Gloom and Doom Stewardship
It’s just a rite of passage for every American church to be ever vigilant in their search for the perfect and latest stewardship campaign. We want to be on top of things and build a measure of financial security. Why won’t our members give to help our church budget?
What a tragedy that so many churches will automatically resort to the “Doom & Gloom” approach to resolving their financial woes. Tell the people how bad it is and of course they will start giving more – it’s only logical. Such thinking verifies who the “number crunchers” are. They have no sense of how to motivate people; only that the numbers are not tallying properly. Their minds simply do not traverse that territory of people. Raw numbers is as far as they dare. After all, numbers don’t talk back. You can control numbers.
The result is a very depressed congregation. What else could be expected from a steady diet of Doom & Gloom? And when depression besieges the spirit of the community people behave in irritable ways. Now the finger pointing and blame will increase. Grumbling and complaining will be the normal conversation tone. Committee chairs will deflect blame shifting the responsibility over to someone else. Typically, the Pastor is favorite target #1.
The results of pessimism are never good. It never motivates. The best one can hope is to manipulate through guilt and shame. In fact pessimism is the perfect anti-faith assault. Nothing will ruin a church more effectively than pessimism.
Its catch phrases are,
- It will never work
- Things are falling apart, c. Nietzsche
- Abandon all hope ye who enter here, c. Dante
- Let us curse God and die, c. Job’s wife
- The sky is falling! The sky is falling, c. Chicken Little
And it may get worse from there if it goes on too long – if anyone is left.
Question for thought: How many people were lined up to board the Titanic “after” it struck the iceberg?
You know the answer to that silly question, but do you see the connection? That’s exactly what you are asking people to do when Doom & Gloom is the driving motivation of church stewardship. Seriously, who wants to give/invest their money into a lost cause? If they used these dismal strategies to try to sell people on investing in a restaurant do you think it stands a chance of surviving?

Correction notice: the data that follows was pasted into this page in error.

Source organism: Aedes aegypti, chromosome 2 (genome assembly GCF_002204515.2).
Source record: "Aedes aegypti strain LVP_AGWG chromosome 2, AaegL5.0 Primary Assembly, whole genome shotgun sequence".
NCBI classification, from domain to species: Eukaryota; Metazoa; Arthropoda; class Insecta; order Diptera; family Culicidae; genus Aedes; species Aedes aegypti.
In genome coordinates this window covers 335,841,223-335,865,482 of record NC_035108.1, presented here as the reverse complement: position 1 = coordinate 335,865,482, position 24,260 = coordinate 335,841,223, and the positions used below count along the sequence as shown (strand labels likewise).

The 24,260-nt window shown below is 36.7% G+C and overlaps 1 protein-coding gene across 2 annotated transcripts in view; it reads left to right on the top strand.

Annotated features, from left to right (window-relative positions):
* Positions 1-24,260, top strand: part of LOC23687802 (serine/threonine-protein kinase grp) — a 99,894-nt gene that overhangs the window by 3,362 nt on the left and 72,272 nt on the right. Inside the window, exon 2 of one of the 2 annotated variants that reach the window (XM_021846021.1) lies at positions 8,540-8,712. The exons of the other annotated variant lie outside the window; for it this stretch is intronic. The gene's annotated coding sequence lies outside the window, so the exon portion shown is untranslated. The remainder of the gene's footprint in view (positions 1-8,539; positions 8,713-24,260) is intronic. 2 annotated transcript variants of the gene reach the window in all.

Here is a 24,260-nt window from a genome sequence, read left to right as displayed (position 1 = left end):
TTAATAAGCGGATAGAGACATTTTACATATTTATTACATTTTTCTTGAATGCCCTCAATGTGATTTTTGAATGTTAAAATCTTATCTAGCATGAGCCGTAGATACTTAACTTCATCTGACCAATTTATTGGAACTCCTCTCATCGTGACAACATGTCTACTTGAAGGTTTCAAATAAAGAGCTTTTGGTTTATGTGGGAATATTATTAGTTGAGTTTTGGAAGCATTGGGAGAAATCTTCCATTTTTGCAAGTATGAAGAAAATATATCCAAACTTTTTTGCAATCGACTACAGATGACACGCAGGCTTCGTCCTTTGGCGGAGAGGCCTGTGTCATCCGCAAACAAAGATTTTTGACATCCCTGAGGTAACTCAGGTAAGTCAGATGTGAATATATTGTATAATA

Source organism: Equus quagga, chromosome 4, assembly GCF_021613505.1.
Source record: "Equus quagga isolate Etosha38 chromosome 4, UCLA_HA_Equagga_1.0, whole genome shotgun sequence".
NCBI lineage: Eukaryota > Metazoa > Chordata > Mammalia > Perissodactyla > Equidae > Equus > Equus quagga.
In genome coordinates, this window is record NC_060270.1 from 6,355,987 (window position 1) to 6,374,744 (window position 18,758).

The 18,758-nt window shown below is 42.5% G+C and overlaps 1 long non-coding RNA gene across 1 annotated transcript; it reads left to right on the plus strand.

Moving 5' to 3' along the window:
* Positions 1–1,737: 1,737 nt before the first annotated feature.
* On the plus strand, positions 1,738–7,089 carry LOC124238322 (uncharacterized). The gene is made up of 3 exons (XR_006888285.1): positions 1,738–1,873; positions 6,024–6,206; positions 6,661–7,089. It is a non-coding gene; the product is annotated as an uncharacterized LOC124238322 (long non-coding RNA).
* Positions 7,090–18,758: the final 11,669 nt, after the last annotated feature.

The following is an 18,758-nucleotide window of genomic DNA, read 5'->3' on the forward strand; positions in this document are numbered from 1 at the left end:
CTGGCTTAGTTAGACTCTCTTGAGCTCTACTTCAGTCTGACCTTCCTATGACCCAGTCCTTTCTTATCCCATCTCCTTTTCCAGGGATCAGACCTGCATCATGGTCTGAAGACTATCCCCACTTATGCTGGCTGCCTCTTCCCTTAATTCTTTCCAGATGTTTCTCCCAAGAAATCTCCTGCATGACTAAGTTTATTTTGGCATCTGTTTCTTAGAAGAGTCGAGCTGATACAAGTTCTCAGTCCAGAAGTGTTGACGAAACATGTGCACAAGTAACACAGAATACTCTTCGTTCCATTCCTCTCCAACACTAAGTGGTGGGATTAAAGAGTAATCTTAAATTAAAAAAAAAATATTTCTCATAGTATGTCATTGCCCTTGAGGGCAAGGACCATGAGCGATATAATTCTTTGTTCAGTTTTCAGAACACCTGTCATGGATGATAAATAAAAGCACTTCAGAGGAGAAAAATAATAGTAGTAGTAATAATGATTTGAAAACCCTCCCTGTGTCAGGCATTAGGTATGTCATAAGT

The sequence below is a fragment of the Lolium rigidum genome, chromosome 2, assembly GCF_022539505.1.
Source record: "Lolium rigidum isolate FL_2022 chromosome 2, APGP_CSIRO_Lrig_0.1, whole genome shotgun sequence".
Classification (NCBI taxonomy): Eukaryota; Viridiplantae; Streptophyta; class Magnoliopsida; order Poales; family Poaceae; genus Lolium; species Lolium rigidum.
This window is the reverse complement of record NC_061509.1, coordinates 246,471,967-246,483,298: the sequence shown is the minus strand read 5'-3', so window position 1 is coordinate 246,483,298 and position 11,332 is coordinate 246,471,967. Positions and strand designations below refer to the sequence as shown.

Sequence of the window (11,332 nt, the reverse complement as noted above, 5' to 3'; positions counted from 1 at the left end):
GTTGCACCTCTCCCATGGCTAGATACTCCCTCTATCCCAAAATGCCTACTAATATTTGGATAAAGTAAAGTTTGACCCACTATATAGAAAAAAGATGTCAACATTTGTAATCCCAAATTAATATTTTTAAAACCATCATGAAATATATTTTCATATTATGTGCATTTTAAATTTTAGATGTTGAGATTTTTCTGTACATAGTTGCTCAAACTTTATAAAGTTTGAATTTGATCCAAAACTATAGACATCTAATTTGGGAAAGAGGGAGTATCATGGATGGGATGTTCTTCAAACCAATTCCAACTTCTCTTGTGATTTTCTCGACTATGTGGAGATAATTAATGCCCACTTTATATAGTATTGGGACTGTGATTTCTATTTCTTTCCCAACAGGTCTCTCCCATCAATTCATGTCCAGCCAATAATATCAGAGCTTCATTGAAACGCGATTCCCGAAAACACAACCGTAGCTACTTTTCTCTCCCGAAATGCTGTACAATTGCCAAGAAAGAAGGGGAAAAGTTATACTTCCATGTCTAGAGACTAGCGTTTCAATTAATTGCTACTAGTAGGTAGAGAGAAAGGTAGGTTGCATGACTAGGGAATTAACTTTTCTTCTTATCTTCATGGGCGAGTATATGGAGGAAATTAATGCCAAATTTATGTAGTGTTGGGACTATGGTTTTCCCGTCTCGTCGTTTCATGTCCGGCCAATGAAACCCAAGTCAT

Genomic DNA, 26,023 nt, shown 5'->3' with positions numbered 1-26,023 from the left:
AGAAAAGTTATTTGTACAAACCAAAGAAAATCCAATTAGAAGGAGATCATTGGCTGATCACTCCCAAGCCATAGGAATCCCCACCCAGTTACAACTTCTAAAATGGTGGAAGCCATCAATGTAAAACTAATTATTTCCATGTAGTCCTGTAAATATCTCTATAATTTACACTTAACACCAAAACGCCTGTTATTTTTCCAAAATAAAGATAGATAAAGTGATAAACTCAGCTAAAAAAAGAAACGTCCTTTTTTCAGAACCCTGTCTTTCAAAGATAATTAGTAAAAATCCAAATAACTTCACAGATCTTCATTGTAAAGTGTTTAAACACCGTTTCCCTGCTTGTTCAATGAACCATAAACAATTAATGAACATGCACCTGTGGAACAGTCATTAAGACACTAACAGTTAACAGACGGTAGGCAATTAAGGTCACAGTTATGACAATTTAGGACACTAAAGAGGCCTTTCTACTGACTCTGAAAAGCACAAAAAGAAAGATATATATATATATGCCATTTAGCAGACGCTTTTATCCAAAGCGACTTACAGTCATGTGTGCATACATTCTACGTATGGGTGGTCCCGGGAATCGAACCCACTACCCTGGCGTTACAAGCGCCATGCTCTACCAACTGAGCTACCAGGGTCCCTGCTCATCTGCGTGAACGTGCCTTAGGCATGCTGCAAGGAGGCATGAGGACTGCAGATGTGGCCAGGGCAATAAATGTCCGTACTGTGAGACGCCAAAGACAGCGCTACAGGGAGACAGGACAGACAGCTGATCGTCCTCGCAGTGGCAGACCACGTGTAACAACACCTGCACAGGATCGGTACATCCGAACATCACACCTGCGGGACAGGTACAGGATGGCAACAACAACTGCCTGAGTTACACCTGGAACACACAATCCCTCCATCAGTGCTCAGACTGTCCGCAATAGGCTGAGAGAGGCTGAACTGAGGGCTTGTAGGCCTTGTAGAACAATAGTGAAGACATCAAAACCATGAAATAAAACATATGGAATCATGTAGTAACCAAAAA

I know of this restaurant that is falling apart, no one is happy there, everything is just plain awful and little hope can be found anywhere. Now, who wants to invest their hard earned money into this opportunity? This is what people are hearing from the Doom and Gloom number crunchers.
“Let your conversation be always full of grace, seasoned with salt, so that you may know how to answer everyone.” Colossians 4:6
The next and final step, if things are not stopped is Self-fulfilling results. They preach depressing doom, sowing the seeds of hopelessness and reap empty and failed consequences. They have manufactured their own failure. What else could they possibly expect?
Truth is, they were not thinking about the consequences. Remember, number crunchers do not always understand the human factor. Some are quite oblivious that humans are even a part of the process. Church administration is not part of their accounting training. This is why a good Pastor must find a way to intervene in the process. Forgive the arrogant sound, but you just have to save them from themselves. Who was it who said “forgive them for they know not what they do?” They are trying and have a desire to turn things around, at least to get those numbers harmonizing, but motivating people requires an entirely different tact.
The results we seek are fellowship, health and security. The way we get there is by the people desiring the vision. When they realize that they are building a place for love, acceptance, finding God, healing, hope – it’s these goals that motivate people. Now you are talking about a boat that floats and has promise of taking them places where they want to go. You must give them something worth their time and effort. Paint the vision and keep touching it up every Sunday (vision leaks, you know). “This is the church we are building” ought to be a side note in every sermon. The invitation is always open to become a part of making that vision a reality.
Again, we are talking about reality. The Doom & Gloomers will automatically protest that we cannot pretend nothing is wrong. Really, is that our only two options — depression or denial?
Present the reality and if there is urgency be sure to “always” balance painful numbers with an expression of hope. “It may be challenging right now, but we can do it.” “Hope” is our number one tool. Use it often; it’s spiritually motivated because that’s how faith finds its strength.
“Now faith is confidence in what we hope for
and assurance about what we do not see.”
Blessedly, the solution to overcoming financial distress is through the paradox of returning to the priorities of the church. Jesus has a great idea with church life. Start “doing” the work of Christian fellowship and you will discover a very natural attraction in human nature. People truly need what the church has to offer, providing the church is doing what it is supposed to be doing. When people follow their own agendas for control or stubbornly live their lives in past glory (AKA Nostalgia), that is not the church. Be the church of Jesus Christ and they will come.